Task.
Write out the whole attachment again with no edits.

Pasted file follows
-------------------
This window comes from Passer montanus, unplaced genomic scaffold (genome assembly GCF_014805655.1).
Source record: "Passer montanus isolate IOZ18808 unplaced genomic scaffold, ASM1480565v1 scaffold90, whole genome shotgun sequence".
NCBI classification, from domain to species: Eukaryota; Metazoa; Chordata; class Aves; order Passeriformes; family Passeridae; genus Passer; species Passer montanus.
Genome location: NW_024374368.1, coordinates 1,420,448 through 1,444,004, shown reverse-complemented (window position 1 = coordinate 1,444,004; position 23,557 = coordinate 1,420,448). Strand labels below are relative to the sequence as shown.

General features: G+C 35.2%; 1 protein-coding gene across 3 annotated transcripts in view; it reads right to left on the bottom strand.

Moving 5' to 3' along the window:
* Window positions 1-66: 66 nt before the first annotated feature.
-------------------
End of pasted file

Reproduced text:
This window comes from Passer montanus, unplaced genomic scaffold (genome assembly GCF_014805655.1).
Source record: "Passer montanus isolate IOZ18808 unplaced genomic scaffold, ASM1480565v1 scaffold90, whole genome shotgun sequence".
NCBI classification, from domain to species: Eukaryota; Metazoa; Chordata; class Aves; order Passeriformes; family Passeridae; genus Passer; species Passer montanus.
Genome location: NW_024374368.1, coordinates 1,420,448 through 1,444,004, shown reverse-complemented (window position 1 = coordinate 1,444,004; position 23,557 = coordinate 1,420,448). Strand labels below are relative to the sequence as shown.

General features: G+C 35.2%; 1 protein-coding gene across 3 annotated transcripts in view; it reads right to left on the bottom strand.

Moving 5' to 3' along the window:
* Window positions 1-66: 66 nt before the first annotated feature.